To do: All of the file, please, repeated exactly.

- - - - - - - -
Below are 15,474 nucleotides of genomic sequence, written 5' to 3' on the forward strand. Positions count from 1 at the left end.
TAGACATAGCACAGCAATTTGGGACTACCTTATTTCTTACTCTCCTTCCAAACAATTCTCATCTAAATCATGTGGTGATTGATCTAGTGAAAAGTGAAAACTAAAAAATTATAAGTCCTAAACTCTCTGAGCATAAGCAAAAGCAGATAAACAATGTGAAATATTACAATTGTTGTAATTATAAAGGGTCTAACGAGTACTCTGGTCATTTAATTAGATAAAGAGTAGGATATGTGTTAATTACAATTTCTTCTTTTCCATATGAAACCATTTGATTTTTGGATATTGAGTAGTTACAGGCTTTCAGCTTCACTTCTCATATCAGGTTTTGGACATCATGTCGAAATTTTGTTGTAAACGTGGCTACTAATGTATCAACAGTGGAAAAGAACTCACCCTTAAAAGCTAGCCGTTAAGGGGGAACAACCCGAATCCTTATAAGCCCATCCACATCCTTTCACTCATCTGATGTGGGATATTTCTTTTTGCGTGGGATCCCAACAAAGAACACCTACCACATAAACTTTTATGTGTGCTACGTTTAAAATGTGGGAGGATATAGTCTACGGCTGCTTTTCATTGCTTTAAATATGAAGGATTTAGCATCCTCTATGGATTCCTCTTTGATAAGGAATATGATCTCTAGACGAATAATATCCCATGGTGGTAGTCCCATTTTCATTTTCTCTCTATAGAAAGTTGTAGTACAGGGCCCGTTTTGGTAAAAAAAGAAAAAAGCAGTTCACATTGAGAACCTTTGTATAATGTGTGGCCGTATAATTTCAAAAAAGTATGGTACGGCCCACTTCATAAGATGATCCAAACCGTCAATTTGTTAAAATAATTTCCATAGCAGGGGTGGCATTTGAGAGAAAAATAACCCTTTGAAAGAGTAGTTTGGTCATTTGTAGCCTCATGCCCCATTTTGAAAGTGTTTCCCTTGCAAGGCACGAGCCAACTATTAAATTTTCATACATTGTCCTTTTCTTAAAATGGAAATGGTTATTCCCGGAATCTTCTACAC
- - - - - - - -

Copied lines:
Below are 15,474 nucleotides of genomic sequence, written 5' to 3' on the forward strand. Positions count from 1 at the left end.
TAGACATAGCACAGCAATTTGGGACTACCTTATTTCTTACTCTCCTTCCAAACAATTCTCATCTAAATCATGTGGTGATTGATCTAGTGAAAAGTGAAAACTAAAAAATTATAAGTCCTAAACTCTCTGAGCATAAGCAAAAGCAGATAAACAATGTGAAATATTACAATTGTTGTAATTATAAAGGGTCTAACGAGTACTCTGGTCATTTAATTAGATAAAGAGTAGGATATGTGTTAATTACAATTTCTTCTTTTCCATATGAAACCATTTGATTTTTGGATATTGAGTAGTTACAGGCTTTCAGCTTCACTTCTCATATCAGGTTTTGGACATCATGTCGAAATTTTGTTGTAAACGTGGCTACTAATGTATCAACAGTGGAAAAGAACTCACCCTTAAAAGCTAGCCGTTAAGGGGGAACAACCCGAATCCTTATAAGCCCATCCACATCCTTTCACTCATCTGATGTGGGATATTTCTTTTTGCGTGGGATCCCAACAAAGAACACCTACCACATAAACTTTTATGTGTGCTACGTTTAAAATGTGGGAGGATATAGTCTACGGCTGCTTTTCATTGCTTTAAATATGAAGGATTTAGCATCCTCTATGGATTCCTCTTTGATAAGGAATATGATCTCTAGACGAATAATATCCCATGGTGGTAGTCCCATTTTCATTTTCTCTCTATAGAAAGTTGTAGTACAGGGCCCGTTTTGGTAAAAAAAGAAAAAAGCAGTTCACATTGAGAACCTTTGTATAATGTGTGGCCGTATAATTTCAAAAAAGTATGGTACGGCCCACTTCATAAGATGATCCAAACCGTCAATTTGTTAAAATAATTTCCATAGCAGGGGTGGCATTTGAGAGAAAAATAACCCTTTGAAAGAGTAGTTTGGTCATTTGTAGCCTCATGCCCCATTTTGAAAGTGTTTCCCTTGCAAGGCACGAGCCAACTATTAAATTTTCATACATTGTCCTTTTCTTAAAATGGAAATGGTTATTCCCGGAATCTTCTACAC